Low birth weight in Papua New Guinea is a killer. Help us research what is causing low birth weight in PNG so that we can stop it.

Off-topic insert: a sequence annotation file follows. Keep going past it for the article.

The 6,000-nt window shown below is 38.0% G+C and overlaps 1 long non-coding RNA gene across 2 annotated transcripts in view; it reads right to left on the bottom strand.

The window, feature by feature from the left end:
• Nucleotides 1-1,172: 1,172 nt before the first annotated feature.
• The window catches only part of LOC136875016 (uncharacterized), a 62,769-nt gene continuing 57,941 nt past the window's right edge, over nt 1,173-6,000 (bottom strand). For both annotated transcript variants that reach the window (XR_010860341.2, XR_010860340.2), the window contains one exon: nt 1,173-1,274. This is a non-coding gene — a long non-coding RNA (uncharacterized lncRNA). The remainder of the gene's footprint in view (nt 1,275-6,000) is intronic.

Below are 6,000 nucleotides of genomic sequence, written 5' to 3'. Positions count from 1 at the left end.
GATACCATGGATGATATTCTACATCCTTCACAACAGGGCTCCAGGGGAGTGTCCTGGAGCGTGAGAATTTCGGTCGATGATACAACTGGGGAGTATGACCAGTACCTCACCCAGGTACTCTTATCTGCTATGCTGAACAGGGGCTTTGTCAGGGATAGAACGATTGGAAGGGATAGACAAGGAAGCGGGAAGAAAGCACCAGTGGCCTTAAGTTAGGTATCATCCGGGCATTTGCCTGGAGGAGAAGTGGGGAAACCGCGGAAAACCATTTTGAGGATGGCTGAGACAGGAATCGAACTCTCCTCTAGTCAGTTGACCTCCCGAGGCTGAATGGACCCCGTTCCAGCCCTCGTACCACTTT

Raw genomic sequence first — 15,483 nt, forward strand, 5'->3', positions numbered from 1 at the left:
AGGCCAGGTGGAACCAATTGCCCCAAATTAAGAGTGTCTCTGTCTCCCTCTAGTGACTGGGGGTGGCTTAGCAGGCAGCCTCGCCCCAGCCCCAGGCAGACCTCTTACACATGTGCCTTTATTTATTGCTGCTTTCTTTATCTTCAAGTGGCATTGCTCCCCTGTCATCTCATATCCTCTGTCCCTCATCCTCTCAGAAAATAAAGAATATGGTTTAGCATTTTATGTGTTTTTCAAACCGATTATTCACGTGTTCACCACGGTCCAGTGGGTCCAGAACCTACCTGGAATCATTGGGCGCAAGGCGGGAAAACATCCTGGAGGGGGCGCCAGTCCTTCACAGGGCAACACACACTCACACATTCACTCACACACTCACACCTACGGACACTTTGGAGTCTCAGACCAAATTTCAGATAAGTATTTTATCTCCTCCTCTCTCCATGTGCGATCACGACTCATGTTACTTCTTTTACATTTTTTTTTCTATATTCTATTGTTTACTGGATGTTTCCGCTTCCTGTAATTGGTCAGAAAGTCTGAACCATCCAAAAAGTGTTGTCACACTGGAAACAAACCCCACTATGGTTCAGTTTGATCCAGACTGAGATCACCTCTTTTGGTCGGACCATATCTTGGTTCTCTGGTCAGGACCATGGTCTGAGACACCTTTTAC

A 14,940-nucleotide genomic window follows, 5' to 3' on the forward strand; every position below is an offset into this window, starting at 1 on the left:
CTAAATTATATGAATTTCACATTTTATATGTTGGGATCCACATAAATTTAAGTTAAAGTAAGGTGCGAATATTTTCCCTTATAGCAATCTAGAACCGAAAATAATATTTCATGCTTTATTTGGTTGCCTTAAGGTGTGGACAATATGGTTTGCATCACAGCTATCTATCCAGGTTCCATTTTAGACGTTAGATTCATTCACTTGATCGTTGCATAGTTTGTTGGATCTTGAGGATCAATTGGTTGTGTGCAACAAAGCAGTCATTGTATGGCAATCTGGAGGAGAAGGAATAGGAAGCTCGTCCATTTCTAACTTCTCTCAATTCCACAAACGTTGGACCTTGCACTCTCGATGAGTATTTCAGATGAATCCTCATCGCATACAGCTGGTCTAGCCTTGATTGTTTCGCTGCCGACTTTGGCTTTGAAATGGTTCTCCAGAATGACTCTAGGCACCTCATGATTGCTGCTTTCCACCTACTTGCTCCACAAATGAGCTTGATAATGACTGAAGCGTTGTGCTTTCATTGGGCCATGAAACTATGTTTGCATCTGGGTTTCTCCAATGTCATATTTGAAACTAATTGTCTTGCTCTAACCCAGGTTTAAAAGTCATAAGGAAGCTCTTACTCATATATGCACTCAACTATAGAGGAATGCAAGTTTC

BACKGROUND: Peripheral neuropathy is the dose-limiting toxicity of stavudine and didanosine (nucleoside analogs used in HIV treatment) and is attributed to mitochondrial toxicity from these drugs. Acetyl L-carnitine (ALC) and co-enzyme Q(10) are proposed as neuropathy treatments, but evidence to support these is limited. METHODS: We examined ALC and a water-soluble formulation of co-enzyme Q(10) (H(Q)O) for the prevention of d4T and ddI neurotoxicity using cultured fetal rat DRG as an in vitro model. RESULTS: DdI (33microM) and d4T (50microM) caused clear toxicity (impaired neurite growth) by day 8 of DRG culture. H(Q)O at concentrations 1-100microM completely prevented the toxicity of 33microM ddI in vitro and ALC at concentrations 1-100 microM substantially (but incompletely) prevented ddI toxicity in this model. In contrast, ALC was ineffective at all concentrations tested for preventing the toxicity of 50microM d4T. H(Q)O showed dose-dependent efficacy for preventing d4T toxicity. H(Q)O (1microM) partially prevented d4T toxicity while 10 and 100microM H(Q)O completely prevented d4T toxicity in this model. CONCLUSIONS: We find H(Q)O is superior to ALC for preventing the neurotoxicity of d4T (the HIV treatment most associated with neuropathy) and ddI in vitro. Further study is needed to clarify any clinical role for co-enzyme Q(10) co-administration with d4T and ddI and to assess whether this compound may have a role in treating established cases of neuropathy.